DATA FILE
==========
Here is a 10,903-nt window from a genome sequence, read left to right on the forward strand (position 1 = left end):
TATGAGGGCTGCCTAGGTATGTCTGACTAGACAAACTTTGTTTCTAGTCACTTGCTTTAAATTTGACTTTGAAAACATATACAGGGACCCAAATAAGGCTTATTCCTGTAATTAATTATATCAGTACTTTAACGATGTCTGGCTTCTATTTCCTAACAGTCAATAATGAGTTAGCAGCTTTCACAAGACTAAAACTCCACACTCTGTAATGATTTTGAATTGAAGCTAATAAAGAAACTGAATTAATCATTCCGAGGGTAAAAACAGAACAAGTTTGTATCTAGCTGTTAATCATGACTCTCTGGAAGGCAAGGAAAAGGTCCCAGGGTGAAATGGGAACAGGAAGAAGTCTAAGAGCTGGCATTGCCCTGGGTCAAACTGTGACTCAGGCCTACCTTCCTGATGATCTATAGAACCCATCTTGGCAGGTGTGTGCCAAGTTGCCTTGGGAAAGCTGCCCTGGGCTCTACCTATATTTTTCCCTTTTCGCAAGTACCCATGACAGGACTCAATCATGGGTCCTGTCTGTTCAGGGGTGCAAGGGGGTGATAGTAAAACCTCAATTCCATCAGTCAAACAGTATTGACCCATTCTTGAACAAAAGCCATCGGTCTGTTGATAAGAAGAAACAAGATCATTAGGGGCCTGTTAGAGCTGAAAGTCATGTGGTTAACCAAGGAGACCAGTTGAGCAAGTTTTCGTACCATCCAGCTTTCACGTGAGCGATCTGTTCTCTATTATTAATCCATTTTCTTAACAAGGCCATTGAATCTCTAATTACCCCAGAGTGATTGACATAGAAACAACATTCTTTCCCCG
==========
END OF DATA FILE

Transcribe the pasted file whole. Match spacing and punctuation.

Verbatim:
Here is a 10,903-nt window from a genome sequence, read left to right on the forward strand (position 1 = left end):
TATGAGGGCTGCCTAGGTATGTCTGACTAGACAAACTTTGTTTCTAGTCACTTGCTTTAAATTTGACTTTGAAAACATATACAGGGACCCAAATAAGGCTTATTCCTGTAATTAATTATATCAGTACTTTAACGATGTCTGGCTTCTATTTCCTAACAGTCAATAATGAGTTAGCAGCTTTCACAAGACTAAAACTCCACACTCTGTAATGATTTTGAATTGAAGCTAATAAAGAAACTGAATTAATCATTCCGAGGGTAAAAACAGAACAAGTTTGTATCTAGCTGTTAATCATGACTCTCTGGAAGGCAAGGAAAAGGTCCCAGGGTGAAATGGGAACAGGAAGAAGTCTAAGAGCTGGCATTGCCCTGGGTCAAACTGTGACTCAGGCCTACCTTCCTGATGATCTATAGAACCCATCTTGGCAGGTGTGTGCCAAGTTGCCTTGGGAAAGCTGCCCTGGGCTCTACCTATATTTTTCCCTTTTCGCAAGTACCCATGACAGGACTCAATCATGGGTCCTGTCTGTTCAGGGGTGCAAGGGGGTGATAGTAAAACCTCAATTCCATCAGTCAAACAGTATTGACCCATTCTTGAACAAAAGCCATCGGTCTGTTGATAAGAAGAAACAAGATCATTAGGGGCCTGTTAGAGCTGAAAGTCATGTGGTTAACCAAGGAGACCAGTTGAGCAAGTTTTCGTACCATCCAGCTTTCACGTGAGCGATCTGTTCTCTATTATTAATCCATTTTCTTAACAAGGCCATTGAATCTCTAATTACCCCAGAGTGATTGACATAGAAACAACATTCTTTCCCCG